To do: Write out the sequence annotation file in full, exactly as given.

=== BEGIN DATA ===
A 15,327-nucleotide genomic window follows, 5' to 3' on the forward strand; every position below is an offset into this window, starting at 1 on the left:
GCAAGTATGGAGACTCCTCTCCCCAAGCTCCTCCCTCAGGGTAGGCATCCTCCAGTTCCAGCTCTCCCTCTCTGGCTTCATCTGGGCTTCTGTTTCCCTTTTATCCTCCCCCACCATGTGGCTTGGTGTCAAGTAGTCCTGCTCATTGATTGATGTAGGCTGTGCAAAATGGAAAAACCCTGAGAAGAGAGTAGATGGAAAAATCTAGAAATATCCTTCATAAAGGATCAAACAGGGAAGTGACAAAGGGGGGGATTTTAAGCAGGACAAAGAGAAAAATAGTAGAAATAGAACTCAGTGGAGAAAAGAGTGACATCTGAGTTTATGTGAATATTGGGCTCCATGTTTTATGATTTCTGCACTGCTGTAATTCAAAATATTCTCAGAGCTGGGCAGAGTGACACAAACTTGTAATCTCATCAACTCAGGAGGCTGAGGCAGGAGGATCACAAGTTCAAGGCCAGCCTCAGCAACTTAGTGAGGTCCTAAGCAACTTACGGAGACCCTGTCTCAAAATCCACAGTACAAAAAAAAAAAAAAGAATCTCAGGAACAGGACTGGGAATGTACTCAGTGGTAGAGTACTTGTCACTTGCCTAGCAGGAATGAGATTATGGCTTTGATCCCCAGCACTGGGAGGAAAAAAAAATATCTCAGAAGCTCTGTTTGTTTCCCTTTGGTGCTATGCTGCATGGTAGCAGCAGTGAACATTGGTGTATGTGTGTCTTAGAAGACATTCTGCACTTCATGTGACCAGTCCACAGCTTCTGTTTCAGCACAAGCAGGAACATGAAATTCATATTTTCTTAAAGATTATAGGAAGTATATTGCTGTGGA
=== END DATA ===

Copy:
A 15,327-nucleotide genomic window follows, 5' to 3' on the forward strand; every position below is an offset into this window, starting at 1 on the left:
GCAAGTATGGAGACTCCTCTCCCCAAGCTCCTCCCTCAGGGTAGGCATCCTCCAGTTCCAGCTCTCCCTCTCTGGCTTCATCTGGGCTTCTGTTTCCCTTTTATCCTCCCCCACCATGTGGCTTGGTGTCAAGTAGTCCTGCTCATTGATTGATGTAGGCTGTGCAAAATGGAAAAACCCTGAGAAGAGAGTAGATGGAAAAATCTAGAAATATCCTTCATAAAGGATCAAACAGGGAAGTGACAAAGGGGGGGATTTTAAGCAGGACAAAGAGAAAAATAGTAGAAATAGAACTCAGTGGAGAAAAGAGTGACATCTGAGTTTATGTGAATATTGGGCTCCATGTTTTATGATTTCTGCACTGCTGTAATTCAAAATATTCTCAGAGCTGGGCAGAGTGACACAAACTTGTAATCTCATCAACTCAGGAGGCTGAGGCAGGAGGATCACAAGTTCAAGGCCAGCCTCAGCAACTTAGTGAGGTCCTAAGCAACTTACGGAGACCCTGTCTCAAAATCCACAGTACAAAAAAAAAAAAAAGAATCTCAGGAACAGGACTGGGAATGTACTCAGTGGTAGAGTACTTGTCACTTGCCTAGCAGGAATGAGATTATGGCTTTGATCCCCAGCACTGGGAGGAAAAAAAAATATCTCAGAAGCTCTGTTTGTTTCCCTTTGGTGCTATGCTGCATGGTAGCAGCAGTGAACATTGGTGTATGTGTGTCTTAGAAGACATTCTGCACTTCATGTGACCAGTCCACAGCTTCTGTTTCAGCACAAGCAGGAACATGAAATTCATATTTTCTTAAAGATTATAGGAAGTATATTGCTGTGGA